Underpinning Australia’s renewable energy future – powering ahead with Snowy 2.0

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by Paul Broad, CEO of Snowy Hydro Limited

In 2019, as the mighty Snowy Mountains Scheme celebrates its 70th anniversary, it is fitting that another era for this iconic engineering and construction marvel begins.

We are embarking on the next chapter of the remarkable Snowy story with Snowy 2.0, a major pumped hydro project that will underpin Australia’s renewable energy future for generations to come.

We believe the National Electricity Market (NEM) has passed the tipping point. Last year Snowy Hydro contracted 888MW of wind and solar projects, which gave us incredible insights into the changing energy market and future pricing. This process confirmed many of the assumptions of Snowy 2.0’s business case, including that renewables are now the most economic form of new generation (even when firmed by hydro or gas).

Snowy 2.0, like the original Snowy Scheme, is vital to Australia’s economy and our energy transition, by providing the massive storage and on-demand generation needed to balance the growth of wind and solar power, and the retirement of Australia’s aging fleet of thermal power stations. In short, it will underpin the stability of our energy system as Australia moves into a low-emissions future.

The project

Snowy 2.0 is a major pumped hydro expansion of the Snowy Scheme. A nationally-significant project, it will add 2,000MW of energy generation and large-scale energy storage of 350,000MW hours, or up to 175 hours at full capacity.

The project links two dams, Tantangara (elevation 1,222m) and Talbingo (elevation 546m), through a series of tunnels and an underground power station with pumping capabilities.

Large volumes of water will be stored in the upper dam as “energy in waiting”, and then used to generate on-demand to power homes and businesses within minutes, at peak times.

As Snowy 2.0’s pumping capabilities operate in a closed system – water is recycled between the upper and lower dams – the same water can be used to generate power repeatedly, making the most of available water resources.

Without reliable, large-scale storage, excess energy in the system is wasted. The efficiency of the NEM is improved by pumped hydro, which absorbs and stores surplus energy at times of low demand. This might mean pumping with surplus wind energy overnight, and from solar plants in the middle of the day, so that water is available for generation at the times of peak demand.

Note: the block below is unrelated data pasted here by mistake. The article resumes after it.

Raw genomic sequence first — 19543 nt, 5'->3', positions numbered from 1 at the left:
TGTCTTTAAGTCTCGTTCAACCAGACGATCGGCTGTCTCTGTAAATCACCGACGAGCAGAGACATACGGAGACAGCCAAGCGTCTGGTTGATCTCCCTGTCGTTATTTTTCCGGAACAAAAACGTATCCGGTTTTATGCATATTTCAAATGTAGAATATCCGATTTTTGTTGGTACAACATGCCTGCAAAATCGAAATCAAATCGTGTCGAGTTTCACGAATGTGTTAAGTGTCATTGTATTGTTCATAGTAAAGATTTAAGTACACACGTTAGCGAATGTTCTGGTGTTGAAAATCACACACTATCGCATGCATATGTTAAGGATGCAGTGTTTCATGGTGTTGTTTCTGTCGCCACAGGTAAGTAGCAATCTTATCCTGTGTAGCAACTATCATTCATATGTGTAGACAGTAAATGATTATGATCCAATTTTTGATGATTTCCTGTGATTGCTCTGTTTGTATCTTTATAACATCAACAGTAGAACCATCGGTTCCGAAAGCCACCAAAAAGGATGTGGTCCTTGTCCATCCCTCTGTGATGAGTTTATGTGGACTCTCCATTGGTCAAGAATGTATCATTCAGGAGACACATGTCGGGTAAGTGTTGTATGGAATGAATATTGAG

Snowy Hydro has plenty of experience with pumped storage. We have been successfully operating pumped hydro at our Tumut 3 Power Station for decades, and it has been invaluable for energy consumers, especially in years of drought.

Why the NEM needs Snowy 2.0

The Snowy Scheme, with its 16 major dams, can already store huge amounts of energy. While this is sufficient for the current NEM, it will not be enough in a lower emissions economy, powered by wind and solar generation that is cheap, but with supply patterns that are difficult to predict and that don’t always coincide with the energy demands of households and businesses.

The cost and zero emission advantages of renewable energy will only be realised if a sufficient amount of energy from these intermittent renewable energy sources can be stored for later use when required. This is where Snowy 2.0 comes to the fore.

Snowy 2.0 and its fast start, clean hydro-power and large-scale energy storage will work together with renewables to fill the gaps in generation and manage system instability. The combination of intermittent renewables, firmed by on-demand generation from Snowy Hydro and Snowy 2.0, will help ensure that households and businesses have reliable, stable and affordable energy into the future.

Of course, the ability for hydro, gas or diesel peaking energy to firm renewable energy, turning wind and solar into a reliable end product, is already occurring and Snowy Hydro is a market leader in these developments.